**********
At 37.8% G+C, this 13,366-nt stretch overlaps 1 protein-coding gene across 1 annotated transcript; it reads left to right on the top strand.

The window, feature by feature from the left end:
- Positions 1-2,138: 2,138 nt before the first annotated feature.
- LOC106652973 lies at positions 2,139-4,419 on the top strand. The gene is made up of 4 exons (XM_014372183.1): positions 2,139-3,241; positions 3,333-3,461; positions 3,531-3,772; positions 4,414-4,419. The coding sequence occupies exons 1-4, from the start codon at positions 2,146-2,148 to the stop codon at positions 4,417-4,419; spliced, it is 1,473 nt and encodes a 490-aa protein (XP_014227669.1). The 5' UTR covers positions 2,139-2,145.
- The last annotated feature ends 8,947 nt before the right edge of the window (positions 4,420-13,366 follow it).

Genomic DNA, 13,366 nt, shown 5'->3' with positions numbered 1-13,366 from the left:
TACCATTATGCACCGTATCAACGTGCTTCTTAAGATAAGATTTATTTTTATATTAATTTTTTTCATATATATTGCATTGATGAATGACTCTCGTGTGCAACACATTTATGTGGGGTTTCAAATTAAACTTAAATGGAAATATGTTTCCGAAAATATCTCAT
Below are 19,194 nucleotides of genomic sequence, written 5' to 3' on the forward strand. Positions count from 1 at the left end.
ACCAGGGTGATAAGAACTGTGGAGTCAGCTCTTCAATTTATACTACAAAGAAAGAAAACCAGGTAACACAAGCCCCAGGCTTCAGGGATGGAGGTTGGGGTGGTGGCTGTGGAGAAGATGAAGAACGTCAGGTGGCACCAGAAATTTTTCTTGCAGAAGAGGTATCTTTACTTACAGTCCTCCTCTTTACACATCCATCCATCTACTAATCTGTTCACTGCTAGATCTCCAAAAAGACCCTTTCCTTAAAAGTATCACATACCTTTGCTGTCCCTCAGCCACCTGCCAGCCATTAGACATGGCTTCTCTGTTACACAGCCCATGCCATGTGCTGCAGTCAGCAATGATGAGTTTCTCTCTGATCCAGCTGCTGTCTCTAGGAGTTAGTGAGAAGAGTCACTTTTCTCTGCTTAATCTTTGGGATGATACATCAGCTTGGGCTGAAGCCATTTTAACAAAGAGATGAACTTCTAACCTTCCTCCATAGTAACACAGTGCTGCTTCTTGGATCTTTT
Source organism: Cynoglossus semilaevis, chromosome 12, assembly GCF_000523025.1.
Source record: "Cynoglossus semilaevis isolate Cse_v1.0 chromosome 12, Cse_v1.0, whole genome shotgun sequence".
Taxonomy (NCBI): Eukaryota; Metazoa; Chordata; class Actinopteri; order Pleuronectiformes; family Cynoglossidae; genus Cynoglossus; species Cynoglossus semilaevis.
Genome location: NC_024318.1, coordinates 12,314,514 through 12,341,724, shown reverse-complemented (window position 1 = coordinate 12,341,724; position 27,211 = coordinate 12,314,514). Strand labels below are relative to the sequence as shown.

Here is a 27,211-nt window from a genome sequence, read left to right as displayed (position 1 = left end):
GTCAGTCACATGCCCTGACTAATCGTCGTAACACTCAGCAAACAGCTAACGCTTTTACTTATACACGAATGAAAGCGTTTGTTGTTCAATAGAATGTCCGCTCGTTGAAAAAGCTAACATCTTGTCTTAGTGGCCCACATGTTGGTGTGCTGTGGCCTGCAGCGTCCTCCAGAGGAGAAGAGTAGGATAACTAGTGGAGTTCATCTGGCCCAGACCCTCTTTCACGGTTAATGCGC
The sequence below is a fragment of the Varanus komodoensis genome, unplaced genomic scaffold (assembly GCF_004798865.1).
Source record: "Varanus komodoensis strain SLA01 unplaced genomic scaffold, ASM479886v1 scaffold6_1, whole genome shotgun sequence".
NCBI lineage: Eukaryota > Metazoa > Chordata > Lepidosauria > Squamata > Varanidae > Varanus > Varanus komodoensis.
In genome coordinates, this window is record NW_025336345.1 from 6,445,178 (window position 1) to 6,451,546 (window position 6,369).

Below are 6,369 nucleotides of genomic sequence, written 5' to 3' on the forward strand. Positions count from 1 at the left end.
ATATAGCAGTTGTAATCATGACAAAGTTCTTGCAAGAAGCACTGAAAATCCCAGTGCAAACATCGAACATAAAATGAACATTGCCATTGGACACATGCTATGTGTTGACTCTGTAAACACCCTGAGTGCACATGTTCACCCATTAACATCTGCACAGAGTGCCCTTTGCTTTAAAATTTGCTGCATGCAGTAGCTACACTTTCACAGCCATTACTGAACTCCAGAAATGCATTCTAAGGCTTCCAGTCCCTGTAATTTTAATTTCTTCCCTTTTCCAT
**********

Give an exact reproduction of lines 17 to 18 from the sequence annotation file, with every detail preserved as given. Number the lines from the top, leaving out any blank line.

Source record: "Varanus komodoensis strain SLA01 unplaced genomic scaffold, ASM479886v1 scaffold6_1, whole genome shotgun sequence".
NCBI lineage: Eukaryota > Metazoa > Chordata > Lepidosauria > Squamata > Varanidae > Varanus > Varanus komodoensis.